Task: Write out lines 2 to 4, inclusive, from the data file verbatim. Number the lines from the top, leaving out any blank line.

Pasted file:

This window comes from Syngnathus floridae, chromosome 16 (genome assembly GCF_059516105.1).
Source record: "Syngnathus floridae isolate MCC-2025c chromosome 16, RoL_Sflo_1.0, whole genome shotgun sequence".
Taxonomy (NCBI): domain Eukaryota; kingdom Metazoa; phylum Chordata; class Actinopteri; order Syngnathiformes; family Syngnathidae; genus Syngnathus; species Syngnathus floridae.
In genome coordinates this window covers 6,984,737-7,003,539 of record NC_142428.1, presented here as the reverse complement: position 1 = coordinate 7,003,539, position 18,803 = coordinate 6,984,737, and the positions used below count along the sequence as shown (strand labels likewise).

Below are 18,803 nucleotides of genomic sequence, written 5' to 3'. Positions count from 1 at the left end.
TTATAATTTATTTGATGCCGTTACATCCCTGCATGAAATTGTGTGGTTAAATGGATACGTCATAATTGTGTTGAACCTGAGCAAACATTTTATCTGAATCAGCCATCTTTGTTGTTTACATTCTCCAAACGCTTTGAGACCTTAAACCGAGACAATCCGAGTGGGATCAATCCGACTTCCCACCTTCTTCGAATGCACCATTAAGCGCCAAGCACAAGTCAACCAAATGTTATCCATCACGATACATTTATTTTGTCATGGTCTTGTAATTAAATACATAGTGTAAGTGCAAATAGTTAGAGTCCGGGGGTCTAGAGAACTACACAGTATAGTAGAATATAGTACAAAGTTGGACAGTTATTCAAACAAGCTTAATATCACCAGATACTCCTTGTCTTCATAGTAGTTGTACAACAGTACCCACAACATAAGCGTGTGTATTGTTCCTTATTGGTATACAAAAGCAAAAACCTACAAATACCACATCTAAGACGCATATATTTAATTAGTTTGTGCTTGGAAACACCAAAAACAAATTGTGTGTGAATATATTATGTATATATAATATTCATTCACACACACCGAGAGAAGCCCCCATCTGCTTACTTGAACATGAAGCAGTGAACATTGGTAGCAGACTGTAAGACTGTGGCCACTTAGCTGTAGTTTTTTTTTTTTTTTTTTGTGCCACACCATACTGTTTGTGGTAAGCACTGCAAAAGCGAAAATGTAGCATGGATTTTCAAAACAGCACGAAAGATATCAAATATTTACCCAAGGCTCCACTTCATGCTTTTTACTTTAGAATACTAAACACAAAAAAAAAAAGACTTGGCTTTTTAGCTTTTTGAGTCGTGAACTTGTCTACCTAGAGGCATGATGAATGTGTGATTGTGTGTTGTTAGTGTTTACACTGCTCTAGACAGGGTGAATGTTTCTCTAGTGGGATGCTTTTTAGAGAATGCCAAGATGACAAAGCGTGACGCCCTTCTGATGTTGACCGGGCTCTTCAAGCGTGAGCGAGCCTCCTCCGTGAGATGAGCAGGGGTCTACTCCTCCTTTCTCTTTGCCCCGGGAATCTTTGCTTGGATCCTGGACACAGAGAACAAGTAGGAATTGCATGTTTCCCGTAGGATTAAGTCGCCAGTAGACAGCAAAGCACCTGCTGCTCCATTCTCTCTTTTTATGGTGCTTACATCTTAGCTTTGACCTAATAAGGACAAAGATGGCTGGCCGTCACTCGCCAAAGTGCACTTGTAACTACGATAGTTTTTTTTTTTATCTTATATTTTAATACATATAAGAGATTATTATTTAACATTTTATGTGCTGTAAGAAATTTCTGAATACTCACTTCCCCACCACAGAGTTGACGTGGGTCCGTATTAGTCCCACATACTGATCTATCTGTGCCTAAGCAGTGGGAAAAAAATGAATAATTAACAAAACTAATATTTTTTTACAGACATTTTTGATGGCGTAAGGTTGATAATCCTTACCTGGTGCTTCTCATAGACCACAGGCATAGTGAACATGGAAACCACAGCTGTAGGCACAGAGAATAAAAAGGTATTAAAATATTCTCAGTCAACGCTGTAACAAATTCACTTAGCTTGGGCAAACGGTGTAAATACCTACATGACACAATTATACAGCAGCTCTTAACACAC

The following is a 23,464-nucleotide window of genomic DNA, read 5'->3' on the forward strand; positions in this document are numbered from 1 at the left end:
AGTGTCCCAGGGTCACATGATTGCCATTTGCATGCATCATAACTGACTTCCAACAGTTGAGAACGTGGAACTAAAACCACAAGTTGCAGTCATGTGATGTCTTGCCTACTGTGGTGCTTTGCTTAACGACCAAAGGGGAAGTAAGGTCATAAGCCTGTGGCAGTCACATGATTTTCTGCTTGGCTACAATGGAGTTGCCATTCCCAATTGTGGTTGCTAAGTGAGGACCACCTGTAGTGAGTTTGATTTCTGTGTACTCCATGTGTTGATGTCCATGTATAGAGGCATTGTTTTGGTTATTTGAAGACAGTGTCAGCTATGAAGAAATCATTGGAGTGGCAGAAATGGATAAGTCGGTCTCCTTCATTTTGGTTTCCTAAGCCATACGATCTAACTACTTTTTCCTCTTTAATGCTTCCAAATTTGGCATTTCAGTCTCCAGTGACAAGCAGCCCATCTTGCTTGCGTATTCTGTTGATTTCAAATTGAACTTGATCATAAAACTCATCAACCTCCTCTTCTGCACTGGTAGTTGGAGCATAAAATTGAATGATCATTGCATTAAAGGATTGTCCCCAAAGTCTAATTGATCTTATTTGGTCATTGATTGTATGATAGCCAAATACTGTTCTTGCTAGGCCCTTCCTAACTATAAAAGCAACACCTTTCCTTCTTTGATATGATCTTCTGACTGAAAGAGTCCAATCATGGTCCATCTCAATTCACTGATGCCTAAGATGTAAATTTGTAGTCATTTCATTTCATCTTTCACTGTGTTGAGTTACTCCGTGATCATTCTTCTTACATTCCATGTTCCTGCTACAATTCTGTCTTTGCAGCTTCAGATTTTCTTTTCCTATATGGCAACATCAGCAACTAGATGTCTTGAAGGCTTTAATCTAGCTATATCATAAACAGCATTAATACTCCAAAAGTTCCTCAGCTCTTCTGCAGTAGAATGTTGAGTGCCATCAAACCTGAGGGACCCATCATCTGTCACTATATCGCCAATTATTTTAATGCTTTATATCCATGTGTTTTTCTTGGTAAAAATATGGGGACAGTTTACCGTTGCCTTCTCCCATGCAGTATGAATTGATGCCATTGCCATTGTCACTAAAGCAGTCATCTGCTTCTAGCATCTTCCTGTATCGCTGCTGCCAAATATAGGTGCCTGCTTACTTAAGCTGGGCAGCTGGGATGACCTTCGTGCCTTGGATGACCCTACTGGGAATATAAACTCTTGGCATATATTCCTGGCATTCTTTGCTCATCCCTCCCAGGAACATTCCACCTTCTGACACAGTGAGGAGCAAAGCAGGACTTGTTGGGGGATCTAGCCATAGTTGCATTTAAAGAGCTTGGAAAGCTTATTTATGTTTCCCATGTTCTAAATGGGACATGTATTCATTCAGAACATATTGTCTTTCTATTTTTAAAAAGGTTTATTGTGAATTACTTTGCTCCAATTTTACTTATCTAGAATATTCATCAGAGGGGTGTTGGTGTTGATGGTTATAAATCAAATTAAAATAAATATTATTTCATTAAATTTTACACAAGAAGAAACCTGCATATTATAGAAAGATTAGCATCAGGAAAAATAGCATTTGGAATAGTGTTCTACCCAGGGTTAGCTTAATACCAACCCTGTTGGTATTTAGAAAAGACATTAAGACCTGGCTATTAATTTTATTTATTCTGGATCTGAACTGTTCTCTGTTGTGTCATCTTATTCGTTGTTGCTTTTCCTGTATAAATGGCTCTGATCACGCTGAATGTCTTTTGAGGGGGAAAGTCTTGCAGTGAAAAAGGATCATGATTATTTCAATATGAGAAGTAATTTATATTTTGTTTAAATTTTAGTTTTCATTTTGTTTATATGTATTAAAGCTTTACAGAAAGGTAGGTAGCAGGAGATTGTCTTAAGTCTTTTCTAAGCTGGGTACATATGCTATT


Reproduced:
Source record: "Syngnathus floridae isolate MCC-2025c chromosome 16, RoL_Sflo_1.0, whole genome shotgun sequence".
Taxonomy (NCBI): domain Eukaryota; kingdom Metazoa; phylum Chordata; class Actinopteri; order Syngnathiformes; family Syngnathidae; genus Syngnathus; species Syngnathus floridae.
In genome coordinates this window covers 6,984,737-7,003,539 of record NC_142428.1, presented here as the reverse complement: position 1 = coordinate 7,003,539, position 18,803 = coordinate 6,984,737, and the positions used below count along the sequence as shown (strand labels likewise).